By Bob Roehr
The House Judiciary subcommittee on the Constitution held its fourth hearing around the issue of marriage equality on June 24. The supposed theme of the hearing was limiting federal court jurisdiction to protect marriage for the states.
But attention was scant, and that apparently made it safe to throw a bone to the far right by letting them testify.
Vintage homophobe and retired California Congressman William Dannemeyer, in his written testimony, lamented, “Decisions of the federal judiciary over the last half century [that] have resulted in the theft of our Judeo-Christian heritage. Among them is enacting a wall of separation between church and state, banning nondenominational prayer from public schools, and removing the Ten Commandments from public school walls.”
He called on Congress to recover what has been stolen by removing certain areas of jurisprudence from the jurisdiction of the courts, as allowed by Article III of the Constitution. Naturally enough, that includes equal marriage.
Phyllis Schlafly, president of the Eagle Forum, assailed the very idea that unelected, unaccountable judges could nullify both branches of government and the will of the American people by declaring the Defense of Marriage Act (DOMA) unconstitutional.
She too urged that Congress restrict the power of the judiciary to end the reign of judges legislating from the bench.
Legal scholars who actually know something about the issue offered a very different take.
Northwestern University School of Law professor Martin H. Redish conceded that the Constitution does give Congress some power to limit the jurisdiction of the courts, but it is virtually impossible to say definitively what the outer limits of this congressional power actually are, because of the relatively limited case law that exists on the subject.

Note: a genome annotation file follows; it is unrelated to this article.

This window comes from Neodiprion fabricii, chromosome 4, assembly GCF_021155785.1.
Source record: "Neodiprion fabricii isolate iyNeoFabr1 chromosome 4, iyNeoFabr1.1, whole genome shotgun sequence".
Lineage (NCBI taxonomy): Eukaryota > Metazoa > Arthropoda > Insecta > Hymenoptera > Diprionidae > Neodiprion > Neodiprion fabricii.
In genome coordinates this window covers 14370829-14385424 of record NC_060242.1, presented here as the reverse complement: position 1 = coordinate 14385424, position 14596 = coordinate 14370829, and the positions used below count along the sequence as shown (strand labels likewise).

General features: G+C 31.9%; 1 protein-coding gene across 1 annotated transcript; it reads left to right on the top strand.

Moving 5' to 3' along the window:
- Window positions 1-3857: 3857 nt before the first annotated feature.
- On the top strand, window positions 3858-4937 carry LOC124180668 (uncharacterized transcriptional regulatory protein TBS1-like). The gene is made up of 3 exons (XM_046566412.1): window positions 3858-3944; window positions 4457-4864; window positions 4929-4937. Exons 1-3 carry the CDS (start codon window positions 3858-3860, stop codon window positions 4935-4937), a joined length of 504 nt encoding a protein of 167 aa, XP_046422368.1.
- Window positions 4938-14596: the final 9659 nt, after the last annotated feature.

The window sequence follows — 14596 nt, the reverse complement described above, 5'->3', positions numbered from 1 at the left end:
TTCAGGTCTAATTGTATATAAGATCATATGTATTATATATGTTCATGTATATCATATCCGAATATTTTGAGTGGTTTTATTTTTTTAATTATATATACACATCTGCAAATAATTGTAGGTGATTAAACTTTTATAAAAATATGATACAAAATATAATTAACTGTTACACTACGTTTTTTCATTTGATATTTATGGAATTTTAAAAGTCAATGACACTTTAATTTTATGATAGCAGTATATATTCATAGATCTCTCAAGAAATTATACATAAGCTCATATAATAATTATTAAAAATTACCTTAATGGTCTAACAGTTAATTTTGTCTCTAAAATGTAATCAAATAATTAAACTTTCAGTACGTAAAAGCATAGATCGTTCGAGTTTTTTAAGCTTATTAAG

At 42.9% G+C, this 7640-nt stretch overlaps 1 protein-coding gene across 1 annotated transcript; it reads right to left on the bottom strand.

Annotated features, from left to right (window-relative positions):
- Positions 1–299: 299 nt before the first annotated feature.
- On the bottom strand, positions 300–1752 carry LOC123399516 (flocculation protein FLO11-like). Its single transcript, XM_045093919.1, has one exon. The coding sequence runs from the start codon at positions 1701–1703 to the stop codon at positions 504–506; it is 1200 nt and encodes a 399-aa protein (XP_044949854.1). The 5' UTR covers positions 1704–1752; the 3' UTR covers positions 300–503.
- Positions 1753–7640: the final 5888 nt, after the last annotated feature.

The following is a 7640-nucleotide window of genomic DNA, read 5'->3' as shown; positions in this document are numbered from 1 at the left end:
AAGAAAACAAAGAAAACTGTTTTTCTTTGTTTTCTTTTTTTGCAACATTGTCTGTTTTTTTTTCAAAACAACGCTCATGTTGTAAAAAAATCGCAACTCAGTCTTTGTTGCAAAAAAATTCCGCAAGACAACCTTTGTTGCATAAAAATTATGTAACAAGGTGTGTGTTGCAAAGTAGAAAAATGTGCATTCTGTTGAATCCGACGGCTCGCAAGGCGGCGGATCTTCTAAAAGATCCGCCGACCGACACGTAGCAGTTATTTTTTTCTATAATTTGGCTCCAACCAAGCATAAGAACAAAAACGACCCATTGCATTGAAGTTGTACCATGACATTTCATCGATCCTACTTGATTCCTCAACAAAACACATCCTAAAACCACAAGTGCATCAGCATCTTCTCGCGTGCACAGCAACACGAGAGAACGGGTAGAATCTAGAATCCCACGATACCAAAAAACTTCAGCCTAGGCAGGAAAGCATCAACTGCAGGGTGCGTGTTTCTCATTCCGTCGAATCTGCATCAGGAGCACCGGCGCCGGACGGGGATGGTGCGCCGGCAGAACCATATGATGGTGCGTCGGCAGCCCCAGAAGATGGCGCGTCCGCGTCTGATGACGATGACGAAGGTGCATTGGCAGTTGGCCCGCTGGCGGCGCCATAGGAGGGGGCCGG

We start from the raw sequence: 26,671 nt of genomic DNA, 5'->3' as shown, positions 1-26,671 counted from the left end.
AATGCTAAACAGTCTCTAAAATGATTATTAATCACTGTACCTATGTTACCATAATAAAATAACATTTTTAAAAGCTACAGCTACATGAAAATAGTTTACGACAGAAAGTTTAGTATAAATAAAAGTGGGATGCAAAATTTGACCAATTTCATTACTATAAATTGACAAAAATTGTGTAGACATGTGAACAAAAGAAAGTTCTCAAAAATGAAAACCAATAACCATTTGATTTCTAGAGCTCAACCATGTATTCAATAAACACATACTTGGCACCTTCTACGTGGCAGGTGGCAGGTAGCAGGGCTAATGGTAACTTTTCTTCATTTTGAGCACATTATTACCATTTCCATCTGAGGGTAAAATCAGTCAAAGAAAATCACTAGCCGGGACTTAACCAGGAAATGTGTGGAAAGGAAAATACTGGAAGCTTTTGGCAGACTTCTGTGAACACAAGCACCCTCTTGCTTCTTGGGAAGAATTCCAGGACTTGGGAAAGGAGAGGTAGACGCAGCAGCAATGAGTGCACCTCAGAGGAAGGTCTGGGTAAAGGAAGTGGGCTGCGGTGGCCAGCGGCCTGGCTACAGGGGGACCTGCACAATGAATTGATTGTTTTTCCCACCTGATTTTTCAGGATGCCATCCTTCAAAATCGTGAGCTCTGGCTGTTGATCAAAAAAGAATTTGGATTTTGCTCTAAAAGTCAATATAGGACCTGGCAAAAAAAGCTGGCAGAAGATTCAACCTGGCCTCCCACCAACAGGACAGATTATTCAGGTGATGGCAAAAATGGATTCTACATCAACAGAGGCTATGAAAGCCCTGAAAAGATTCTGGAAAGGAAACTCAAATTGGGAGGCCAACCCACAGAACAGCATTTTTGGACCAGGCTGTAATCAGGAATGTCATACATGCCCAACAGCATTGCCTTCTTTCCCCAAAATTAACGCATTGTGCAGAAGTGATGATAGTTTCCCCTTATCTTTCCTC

He cautioned, “Several guarantees contained in the Constitution – due process, separation of powers, and equal protection – may well impose limitations on the scope of congressional power.” And he feared that congressional attempts to rein in the courts would risk undermining public faith in both Congress and the federal courts.
Michael J. Gerhardt, a professor at the William & Mary Law School, was even more blunt. “Jurisdiction-stripping raises some profound questions of constitutional law…If Congress acts with the purpose and effect of violating a constitutional right, that violates the Constitution.”
“If Congress withdraws or restricts federal jurisdiction for a particular class of American citizens based on the exercise of fundamental rights, that violates the Fifth Amendment. In short, Congress cannot use its power to restrict federal jurisdiction in ways that violate rights and equal protection, offend federalism, or infringe upon the separation of powers.”
“Distrust of unelected judges does not qualify as a legitimate basis, much less a compelling justification, for congressional action. Unelected judges, in the form of our federal judiciary, are integral to protecting the rule of law in our legal system, and the balance of power among the branches, as well as protecting unpopular minorities from the tyranny of the majority.”
“Congress cannot vest jurisdiction in courts to enforce a law but prohibit them from considering the constitutionality of the law that they are enforcing.” Gerhardt used the example of the law criminalizing flag-burning, which the Supreme Court struck down as unconstitutional. Congress, in response, did not enact a law restricting the court from considering that issue, but rather it realized that its only recourse would be to enact a constitutional amendment. It has failed to do so.
Turning specifically to the issue of equal marriage rights, Gerhardt believes, “A court analyzing whether a classification precluding a gay or lesbian citizen from petitioning any Article III court would probably conclude that such a restriction is no more rational than the classification struck down by the Supreme Court in Romer v. Evans, the landmark 1996 gay rights decision.”